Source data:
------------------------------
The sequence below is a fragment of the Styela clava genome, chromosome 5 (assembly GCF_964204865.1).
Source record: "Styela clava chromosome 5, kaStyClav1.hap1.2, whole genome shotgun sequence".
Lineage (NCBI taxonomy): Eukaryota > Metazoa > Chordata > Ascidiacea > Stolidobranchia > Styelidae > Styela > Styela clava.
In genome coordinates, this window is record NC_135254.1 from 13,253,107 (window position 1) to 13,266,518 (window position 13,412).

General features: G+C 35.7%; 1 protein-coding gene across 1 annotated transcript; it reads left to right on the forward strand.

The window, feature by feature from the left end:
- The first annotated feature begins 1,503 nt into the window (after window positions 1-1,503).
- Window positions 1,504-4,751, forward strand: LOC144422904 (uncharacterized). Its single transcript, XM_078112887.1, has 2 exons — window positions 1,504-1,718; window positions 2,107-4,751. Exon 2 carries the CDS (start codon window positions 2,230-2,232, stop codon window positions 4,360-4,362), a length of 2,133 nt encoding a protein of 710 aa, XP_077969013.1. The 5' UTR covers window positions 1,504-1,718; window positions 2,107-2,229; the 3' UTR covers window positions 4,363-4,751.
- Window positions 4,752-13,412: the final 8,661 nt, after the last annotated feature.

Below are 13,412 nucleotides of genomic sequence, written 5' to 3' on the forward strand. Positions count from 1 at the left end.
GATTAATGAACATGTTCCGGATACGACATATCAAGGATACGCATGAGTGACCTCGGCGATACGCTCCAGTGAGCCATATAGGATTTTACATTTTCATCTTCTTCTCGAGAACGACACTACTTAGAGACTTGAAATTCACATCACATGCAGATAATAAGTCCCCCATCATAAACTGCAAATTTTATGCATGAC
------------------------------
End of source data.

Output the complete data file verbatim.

The sequence below is a fragment of the Styela clava genome, chromosome 5 (assembly GCF_964204865.1).
Source record: "Styela clava chromosome 5, kaStyClav1.hap1.2, whole genome shotgun sequence".
Lineage (NCBI taxonomy): Eukaryota > Metazoa > Chordata > Ascidiacea > Stolidobranchia > Styelidae > Styela > Styela clava.
In genome coordinates, this window is record NC_135254.1 from 13,253,107 (window position 1) to 13,266,518 (window position 13,412).

General features: G+C 35.7%; 1 protein-coding gene across 1 annotated transcript; it reads left to right on the forward strand.

The window, feature by feature from the left end:
- The first annotated feature begins 1,503 nt into the window (after window positions 1-1,503).
- Window positions 1,504-4,751, forward strand: LOC144422904 (uncharacterized). Its single transcript, XM_078112887.1, has 2 exons — window positions 1,504-1,718; window positions 2,107-4,751. Exon 2 carries the CDS (start codon window positions 2,230-2,232, stop codon window positions 4,360-4,362), a length of 2,133 nt encoding a protein of 710 aa, XP_077969013.1. The 5' UTR covers window positions 1,504-1,718; window positions 2,107-2,229; the 3' UTR covers window positions 4,363-4,751.
- Window positions 4,752-13,412: the final 8,661 nt, after the last annotated feature.

Below are 13,412 nucleotides of genomic sequence, written 5' to 3' on the forward strand. Positions count from 1 at the left end.
GATTAATGAACATGTTCCGGATACGACATATCAAGGATACGCATGAGTGACCTCGGCGATACGCTCCAGTGAGCCATATAGGATTTTACATTTTCATCTTCTTCTCGAGAACGACACTACTTAGAGACTTGAAATTCACATCACATGCAGATAATAAGTCCCCCATCATAAACTGCAAATTTTATGCATGAC